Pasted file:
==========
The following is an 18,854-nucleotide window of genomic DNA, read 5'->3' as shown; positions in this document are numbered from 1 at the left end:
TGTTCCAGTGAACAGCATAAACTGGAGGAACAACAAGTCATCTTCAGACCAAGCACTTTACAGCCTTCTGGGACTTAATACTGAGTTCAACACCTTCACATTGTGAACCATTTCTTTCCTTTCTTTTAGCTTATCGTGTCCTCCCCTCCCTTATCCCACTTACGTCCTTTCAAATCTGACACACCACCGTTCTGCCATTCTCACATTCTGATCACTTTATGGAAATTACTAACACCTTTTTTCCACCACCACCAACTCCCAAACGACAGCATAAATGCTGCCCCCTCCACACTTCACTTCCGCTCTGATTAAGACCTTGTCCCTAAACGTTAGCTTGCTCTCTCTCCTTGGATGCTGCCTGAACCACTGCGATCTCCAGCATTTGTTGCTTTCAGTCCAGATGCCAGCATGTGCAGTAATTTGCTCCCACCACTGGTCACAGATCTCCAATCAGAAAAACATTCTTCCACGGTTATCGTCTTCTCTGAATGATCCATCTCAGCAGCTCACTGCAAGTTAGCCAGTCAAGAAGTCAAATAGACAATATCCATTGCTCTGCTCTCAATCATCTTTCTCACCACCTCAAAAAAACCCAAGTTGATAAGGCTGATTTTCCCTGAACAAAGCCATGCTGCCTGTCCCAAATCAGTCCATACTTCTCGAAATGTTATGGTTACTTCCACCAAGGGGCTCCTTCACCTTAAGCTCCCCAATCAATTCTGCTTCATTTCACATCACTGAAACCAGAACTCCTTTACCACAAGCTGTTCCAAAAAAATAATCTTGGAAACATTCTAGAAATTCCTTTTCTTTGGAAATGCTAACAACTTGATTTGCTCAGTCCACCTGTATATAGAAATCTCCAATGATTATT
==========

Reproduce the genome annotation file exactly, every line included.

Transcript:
The following is an 18,854-nucleotide window of genomic DNA, read 5'->3' as shown; positions in this document are numbered from 1 at the left end:
TGTTCCAGTGAACAGCATAAACTGGAGGAACAACAAGTCATCTTCAGACCAAGCACTTTACAGCCTTCTGGGACTTAATACTGAGTTCAACACCTTCACATTGTGAACCATTTCTTTCCTTTCTTTTAGCTTATCGTGTCCTCCCCTCCCTTATCCCACTTACGTCCTTTCAAATCTGACACACCACCGTTCTGCCATTCTCACATTCTGATCACTTTATGGAAATTACTAACACCTTTTTTCCACCACCACCAACTCCCAAACGACAGCATAAATGCTGCCCCCTCCACACTTCACTTCCGCTCTGATTAAGACCTTGTCCCTAAACGTTAGCTTGCTCTCTCTCCTTGGATGCTGCCTGAACCACTGCGATCTCCAGCATTTGTTGCTTTCAGTCCAGATGCCAGCATGTGCAGTAATTTGCTCCCACCACTGGTCACAGATCTCCAATCAGAAAAACATTCTTCCACGGTTATCGTCTTCTCTGAATGATCCATCTCAGCAGCTCACTGCAAGTTAGCCAGTCAAGAAGTCAAATAGACAATATCCATTGCTCTGCTCTCAATCATCTTTCTCACCACCTCAAAAAAACCCAAGTTGATAAGGCTGATTTTCCCTGAACAAAGCCATGCTGCCTGTCCCAAATCAGTCCATACTTCTCGAAATGTTATGGTTACTTCCACCAAGGGGCTCCTTCACCTTAAGCTCCCCAATCAATTCTGCTTCATTTCACATCACTGAAACCAGAACTCCTTTACCACAAGCTGTTCCAAAAAAATAATCTTGGAAACATTCTAGAAATTCCTTTTCTTTGGAAATGCTAACAACTTGATTTGCTCAGTCCACCTGTATATAGAAATCTCCAATGATTATT